Local students create story to inspire care for nature

Local students create story to inspire care for nature

20 Dec 23


Motivated by their own love of the environment, Pippa, Eli, Tyson and Ethan wanted to inspire other young people to care about the natural world as much as they do.

The four Yahl Primary School students, with some help from their teacher Mel Holtz, chose storytelling as their medium and worked together to author and illustrate ‘Who will help?, as part of a project through the Limestone Coast Landscape Board’s Young Environmental Leaders Program.

Tyson, Ethan, Pippa and Eli with their published book, Who Will Help?

Who will help? is a story about a magpie, named Pippa, and a copperhead snake, named Eli, tasked with the search and rescue of two young swamp wallabies who go missing in The Valley Lakes.

The creation process was a truly collaborative effort by the young Yahl Primary leaders, but it wasn’t without challenge.

“It was a team effort,” Pippa said.

“It was really fun and we got along. We only had one real argument. The challenge I guess was ‘creative differences’…”

The process

The student group did everything from creating characters and developing the story, to painting and illustrating every page.

“We thought instead of coming up with random character names, we’d use our own names,” Eli said.

“Ms Holtz’ favourite animal is the magpie so we included that, and we researched what other native animals live around the area as well.”

“We did the ink wash backgrounds together for each of the pages, decided where the images would go, then drew and created the pictures.”

Who will help? is a story about a magpie and a copperhead snake tasked with the search and rescue of two young swamp wallabies.

Consulting with local Boandik Elder Uncle Ken Jones and author Jo Watson, the students said they wanted to create a story that was local with places people would recognise, but would resonate with anyone no matter where they were from.

“Uncle Ken helped us with Boandik language, so we could include Boandik words in the story,” Pippa said.

“At the back there’s a list of the words and the English translation. This made the book relevant to local people, but even if you’re from somewhere else, you can enjoy the story and learn about local culture and places.”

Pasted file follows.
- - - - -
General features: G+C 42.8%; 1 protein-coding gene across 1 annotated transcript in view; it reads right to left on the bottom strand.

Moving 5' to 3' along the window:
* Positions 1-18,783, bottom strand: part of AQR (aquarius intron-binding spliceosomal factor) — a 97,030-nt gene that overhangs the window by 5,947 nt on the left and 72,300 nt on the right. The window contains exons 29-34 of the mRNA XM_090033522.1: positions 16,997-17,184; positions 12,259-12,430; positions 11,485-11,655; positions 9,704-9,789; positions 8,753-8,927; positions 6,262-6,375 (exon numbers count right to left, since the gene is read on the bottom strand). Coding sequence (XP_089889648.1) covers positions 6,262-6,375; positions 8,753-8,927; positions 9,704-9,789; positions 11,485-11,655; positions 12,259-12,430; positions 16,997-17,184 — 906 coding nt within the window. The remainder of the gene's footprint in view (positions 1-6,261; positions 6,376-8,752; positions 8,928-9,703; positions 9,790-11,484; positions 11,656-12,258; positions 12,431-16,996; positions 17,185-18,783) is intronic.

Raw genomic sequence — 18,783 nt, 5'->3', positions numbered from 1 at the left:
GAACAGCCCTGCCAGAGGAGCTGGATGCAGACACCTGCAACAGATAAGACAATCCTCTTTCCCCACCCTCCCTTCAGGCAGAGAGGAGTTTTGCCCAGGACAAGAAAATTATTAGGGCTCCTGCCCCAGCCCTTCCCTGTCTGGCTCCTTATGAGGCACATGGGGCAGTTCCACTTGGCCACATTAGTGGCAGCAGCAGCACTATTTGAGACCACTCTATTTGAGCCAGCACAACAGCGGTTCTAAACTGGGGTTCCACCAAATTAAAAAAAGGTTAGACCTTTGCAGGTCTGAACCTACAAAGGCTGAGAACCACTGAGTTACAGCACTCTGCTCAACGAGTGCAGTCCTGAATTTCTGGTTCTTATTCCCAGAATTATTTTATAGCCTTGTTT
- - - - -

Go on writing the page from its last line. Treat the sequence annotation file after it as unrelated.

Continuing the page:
“The book is aimed at younger kids, and really anyone, to inspire people stop littering, and to learn how actually care about the environment and animals.”

Support through PINE Community Grants

Yahl Primary teacher Mel Holtz oversaw the project and was committed to supporting the students work by making sure the book was finished in a quality way.

“Without the OneFortyOne grant, we would have just had to limit ourselves to photocopied versions,” Mel said.

“I knew if we wanted the project to be successful and the students to feel like they’ve made something with a lasting impact, it needed to be good quality.”

“We brainstormed organisations within the community that might support the project, and came across the OneFortyOne grants program.”

The book and beyond

The limited copies have been distributed to those who worked with the group to bring the story to life. A copy is also available at to loan from the Mount Gambier Public Library.

“It feels really rewarding that the book is done, and we can share it with everyone,” Pippa said.

“Creating the book and being a part of YELP was a great experience, took lots of effort, but it was worth it to achieve our goals.”

“Hopefully it reaches lots of kids. If it gets a lot of interest we’ll do a softcover version.”

“We hope everyone enjoys the story and that it inspires them to look after nature.”

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We are strongly tied to where we live and work, and want to play our part in supporting vibrant communities and protecting our environment.


OneFortyOne acknowledges the Traditional Custodians of Country throughout Australia and their deep connections to land, water, and community. We pay our respect to Elders past and present and extend that respect to all First Nations people today.

In Aotearoa New Zealand, Māori communities have a strong spiritual connection between people and the land – the wellbeing of one sustains the wellbeing of the other. We strive to build meaningful relationships with iwi as tangata whenua (people of the land/region), to be responsible intergenerational kaitiaki (stewards/guardians) of the land where our forests grow.